Along with his book he was well known for being the first to record his therapy sessions, thus demonstrating his theories and beliefs.  Also with audio recordings he had training videos made available for other psychotherapists.  For his work with client-centered therapy he was awarded by the American Psychological Association the first “Distinguished Scientific Contribution Award” in 1956 (Kirschenbaum, 2004).  He is also well known for his work with the American Association of Orthopsychiatry and the American Association of Social Workers.  During the 1940s and 1950s he was the president of the American Psychological Association as well.

 In 1957, however, Rogers decided to take a position at the University of Wisconsin as head of both Departments of Psychology and Psychiatry.  During this time at the University of Wisconsin, he wrote one of the most influential books, in 1961, entitled, On Becoming a Person: A Therapists View of Psychotherapy. 


Contributions to Psychology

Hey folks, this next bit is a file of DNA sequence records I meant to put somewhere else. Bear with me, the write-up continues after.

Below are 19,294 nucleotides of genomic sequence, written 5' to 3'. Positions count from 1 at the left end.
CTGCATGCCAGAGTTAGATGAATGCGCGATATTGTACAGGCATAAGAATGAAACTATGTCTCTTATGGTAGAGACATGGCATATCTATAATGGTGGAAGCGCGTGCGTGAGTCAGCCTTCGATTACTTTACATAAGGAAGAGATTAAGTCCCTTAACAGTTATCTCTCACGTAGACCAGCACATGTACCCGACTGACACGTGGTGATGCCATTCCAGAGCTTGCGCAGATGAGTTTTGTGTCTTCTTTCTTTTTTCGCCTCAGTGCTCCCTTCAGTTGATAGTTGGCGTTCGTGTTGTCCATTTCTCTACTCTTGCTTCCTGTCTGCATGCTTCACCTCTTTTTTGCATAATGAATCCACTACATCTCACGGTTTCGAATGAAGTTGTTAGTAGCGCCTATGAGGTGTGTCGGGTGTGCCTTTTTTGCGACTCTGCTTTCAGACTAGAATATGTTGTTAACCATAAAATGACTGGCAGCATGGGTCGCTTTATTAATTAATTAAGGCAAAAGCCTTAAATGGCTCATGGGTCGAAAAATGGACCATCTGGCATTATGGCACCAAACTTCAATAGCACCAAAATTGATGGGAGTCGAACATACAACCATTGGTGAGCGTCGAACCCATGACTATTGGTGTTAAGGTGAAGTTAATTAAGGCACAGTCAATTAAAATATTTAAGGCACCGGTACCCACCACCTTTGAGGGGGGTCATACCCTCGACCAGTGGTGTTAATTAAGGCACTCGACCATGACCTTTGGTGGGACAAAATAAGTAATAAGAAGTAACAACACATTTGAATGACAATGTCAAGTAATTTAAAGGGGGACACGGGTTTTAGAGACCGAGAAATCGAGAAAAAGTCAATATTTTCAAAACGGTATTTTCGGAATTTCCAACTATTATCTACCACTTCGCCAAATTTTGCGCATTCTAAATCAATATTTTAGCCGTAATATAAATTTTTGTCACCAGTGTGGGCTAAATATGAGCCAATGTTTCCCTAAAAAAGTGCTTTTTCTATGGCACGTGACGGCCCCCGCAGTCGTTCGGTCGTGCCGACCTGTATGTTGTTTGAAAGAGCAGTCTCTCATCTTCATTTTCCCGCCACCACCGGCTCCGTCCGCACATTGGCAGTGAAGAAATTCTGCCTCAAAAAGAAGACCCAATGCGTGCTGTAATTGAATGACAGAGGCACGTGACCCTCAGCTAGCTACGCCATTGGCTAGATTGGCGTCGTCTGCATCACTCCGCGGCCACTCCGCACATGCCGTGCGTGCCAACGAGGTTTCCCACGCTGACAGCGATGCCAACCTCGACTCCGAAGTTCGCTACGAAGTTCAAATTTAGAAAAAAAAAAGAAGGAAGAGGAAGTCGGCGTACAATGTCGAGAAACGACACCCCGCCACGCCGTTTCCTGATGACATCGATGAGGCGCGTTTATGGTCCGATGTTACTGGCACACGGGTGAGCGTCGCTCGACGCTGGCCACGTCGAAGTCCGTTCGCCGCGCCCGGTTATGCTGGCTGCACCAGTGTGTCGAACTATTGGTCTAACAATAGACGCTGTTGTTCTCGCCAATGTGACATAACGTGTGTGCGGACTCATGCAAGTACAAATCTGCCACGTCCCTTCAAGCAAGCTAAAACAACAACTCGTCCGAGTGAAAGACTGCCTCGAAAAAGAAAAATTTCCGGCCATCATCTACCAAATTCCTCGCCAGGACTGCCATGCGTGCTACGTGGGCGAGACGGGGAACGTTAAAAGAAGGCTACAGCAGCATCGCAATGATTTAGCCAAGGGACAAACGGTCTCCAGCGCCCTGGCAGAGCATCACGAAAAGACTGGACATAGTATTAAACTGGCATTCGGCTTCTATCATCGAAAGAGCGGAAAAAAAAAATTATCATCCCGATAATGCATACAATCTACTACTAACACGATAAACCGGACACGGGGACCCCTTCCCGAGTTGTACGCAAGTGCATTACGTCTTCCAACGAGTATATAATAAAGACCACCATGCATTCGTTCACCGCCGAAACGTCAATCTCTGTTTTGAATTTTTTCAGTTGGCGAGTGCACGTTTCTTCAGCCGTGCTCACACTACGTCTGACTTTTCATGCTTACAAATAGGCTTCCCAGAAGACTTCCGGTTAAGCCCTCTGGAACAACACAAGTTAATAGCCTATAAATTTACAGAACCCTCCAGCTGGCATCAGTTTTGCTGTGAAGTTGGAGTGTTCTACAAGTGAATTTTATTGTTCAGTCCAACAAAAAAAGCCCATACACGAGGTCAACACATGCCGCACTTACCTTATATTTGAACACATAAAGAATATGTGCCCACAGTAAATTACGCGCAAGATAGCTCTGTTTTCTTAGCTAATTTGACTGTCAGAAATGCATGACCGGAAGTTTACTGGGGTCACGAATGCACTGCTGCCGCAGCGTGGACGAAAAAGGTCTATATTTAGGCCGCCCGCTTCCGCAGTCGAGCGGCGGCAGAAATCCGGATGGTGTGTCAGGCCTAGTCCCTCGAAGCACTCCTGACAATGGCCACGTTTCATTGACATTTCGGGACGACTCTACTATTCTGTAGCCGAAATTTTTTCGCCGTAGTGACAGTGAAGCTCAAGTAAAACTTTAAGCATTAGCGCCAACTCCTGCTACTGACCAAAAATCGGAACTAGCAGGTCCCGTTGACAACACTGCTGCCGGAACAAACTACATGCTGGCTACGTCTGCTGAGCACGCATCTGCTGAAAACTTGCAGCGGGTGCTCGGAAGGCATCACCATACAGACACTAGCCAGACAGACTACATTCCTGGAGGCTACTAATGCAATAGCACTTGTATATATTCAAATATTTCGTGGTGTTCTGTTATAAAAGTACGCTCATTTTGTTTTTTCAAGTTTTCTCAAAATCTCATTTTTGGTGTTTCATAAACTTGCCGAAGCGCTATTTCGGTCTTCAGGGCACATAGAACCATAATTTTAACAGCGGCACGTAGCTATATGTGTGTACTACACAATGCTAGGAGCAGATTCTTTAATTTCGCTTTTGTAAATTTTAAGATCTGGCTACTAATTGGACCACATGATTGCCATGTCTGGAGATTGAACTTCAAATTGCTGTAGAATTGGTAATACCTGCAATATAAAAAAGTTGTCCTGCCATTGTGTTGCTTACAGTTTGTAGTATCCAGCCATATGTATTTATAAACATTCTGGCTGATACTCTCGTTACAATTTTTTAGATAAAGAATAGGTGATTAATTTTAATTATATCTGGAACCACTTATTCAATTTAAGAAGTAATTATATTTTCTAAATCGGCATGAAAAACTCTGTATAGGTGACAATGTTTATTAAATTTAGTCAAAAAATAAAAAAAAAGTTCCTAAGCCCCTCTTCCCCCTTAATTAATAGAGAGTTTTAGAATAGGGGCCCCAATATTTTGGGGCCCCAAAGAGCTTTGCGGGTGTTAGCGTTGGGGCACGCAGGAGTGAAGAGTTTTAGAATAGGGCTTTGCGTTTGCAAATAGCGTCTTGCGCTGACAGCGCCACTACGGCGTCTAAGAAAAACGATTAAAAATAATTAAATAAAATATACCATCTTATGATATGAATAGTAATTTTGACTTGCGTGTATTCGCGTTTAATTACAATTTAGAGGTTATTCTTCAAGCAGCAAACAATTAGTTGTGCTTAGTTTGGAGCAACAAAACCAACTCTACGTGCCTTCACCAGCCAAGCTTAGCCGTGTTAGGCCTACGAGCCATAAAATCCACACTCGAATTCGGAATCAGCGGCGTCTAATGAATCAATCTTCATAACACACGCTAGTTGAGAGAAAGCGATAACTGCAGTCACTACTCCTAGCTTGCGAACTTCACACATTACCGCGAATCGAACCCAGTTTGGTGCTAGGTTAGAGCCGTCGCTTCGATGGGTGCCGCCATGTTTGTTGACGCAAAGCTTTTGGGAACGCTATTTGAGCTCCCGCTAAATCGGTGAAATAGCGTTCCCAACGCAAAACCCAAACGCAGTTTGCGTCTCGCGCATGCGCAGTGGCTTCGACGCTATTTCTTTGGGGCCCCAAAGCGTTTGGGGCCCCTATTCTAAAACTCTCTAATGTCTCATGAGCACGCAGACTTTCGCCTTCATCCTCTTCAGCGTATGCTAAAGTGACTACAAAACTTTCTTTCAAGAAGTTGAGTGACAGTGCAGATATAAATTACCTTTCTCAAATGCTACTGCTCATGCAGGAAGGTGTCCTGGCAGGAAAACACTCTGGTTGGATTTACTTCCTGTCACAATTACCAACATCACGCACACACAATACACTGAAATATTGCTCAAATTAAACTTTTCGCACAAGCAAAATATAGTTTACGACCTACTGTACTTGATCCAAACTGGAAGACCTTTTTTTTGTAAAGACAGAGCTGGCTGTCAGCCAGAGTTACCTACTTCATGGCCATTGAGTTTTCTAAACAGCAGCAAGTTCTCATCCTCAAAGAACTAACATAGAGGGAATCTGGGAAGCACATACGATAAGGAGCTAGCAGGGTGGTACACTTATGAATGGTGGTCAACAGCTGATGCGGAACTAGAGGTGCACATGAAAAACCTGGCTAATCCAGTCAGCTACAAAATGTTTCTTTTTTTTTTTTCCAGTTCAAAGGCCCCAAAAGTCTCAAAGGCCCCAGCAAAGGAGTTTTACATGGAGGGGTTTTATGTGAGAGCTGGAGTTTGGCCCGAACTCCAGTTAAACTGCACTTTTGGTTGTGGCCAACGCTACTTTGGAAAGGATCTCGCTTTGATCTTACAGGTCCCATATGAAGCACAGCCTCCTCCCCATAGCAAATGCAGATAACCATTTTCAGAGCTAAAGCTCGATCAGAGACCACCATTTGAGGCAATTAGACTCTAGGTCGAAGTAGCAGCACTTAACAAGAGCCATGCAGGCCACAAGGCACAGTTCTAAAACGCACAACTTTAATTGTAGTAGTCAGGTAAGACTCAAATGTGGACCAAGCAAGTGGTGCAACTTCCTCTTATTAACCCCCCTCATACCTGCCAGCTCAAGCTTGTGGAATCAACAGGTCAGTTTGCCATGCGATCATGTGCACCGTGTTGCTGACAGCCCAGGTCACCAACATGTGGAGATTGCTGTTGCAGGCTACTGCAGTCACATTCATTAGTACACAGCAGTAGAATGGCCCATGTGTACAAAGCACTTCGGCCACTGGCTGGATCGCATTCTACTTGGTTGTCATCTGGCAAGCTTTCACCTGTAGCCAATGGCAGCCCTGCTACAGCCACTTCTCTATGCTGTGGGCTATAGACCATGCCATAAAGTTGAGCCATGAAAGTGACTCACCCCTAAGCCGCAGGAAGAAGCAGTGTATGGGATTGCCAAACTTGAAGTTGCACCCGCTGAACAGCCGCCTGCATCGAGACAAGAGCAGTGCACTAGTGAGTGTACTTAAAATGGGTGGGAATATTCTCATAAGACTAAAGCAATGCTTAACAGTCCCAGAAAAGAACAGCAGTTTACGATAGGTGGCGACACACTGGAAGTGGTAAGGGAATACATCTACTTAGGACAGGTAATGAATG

Rogers is well known for his work in “client-centered” approach used in psychotherapy. His belief was that the client was in charge of their own happiness.  The therapist was just there to guide the client in the right direction. He believed that in order for a client/therapist relationship to develop the therapist must embody these characteristics unconditional positive regard, empathy, and congruence (Kirschenbaum, 2004). He also had a “self-theory” in which he described how the client views himself/herself, and how through therapy can help change their view and future. 

All of Rogers’ theories and principles put together are better known today as “humanistic psychology.”  His version of psychology focused more on helping the individual help himself or herself instead of diagnosing.  Rogers’ interest in the client achieving his or her full potential in life is what we know as “self-actualization,” and thus, leading the client to become a “fully-functioning person,” which in fact was the ultimate goal.  After many decades of his influential research and publications, Carl Rogers finished out the rest of his days in La Jolla, California where he worked for a short time at the Western Behavioral Sciences Institute. 

Rogers finished out his days in his home in La Jolla.  In 1987, he died from complications ensuing from a fall and hip injury that had happened earlier in that year.



Heppner, P. P., Rogers, M. E., & Lee, L. A. (1984). Carl Rogers: Reflections on his life [Electronic version]. Journal of Counseling and Development, 63, 14-20.

Kirschenbaum, H. (2004). Carl Rogers’s Life and Works: An Assessment on the 100th Anniversary of His Birth [Electronic version]. Journal of Counseling and Development, 82, 116-124.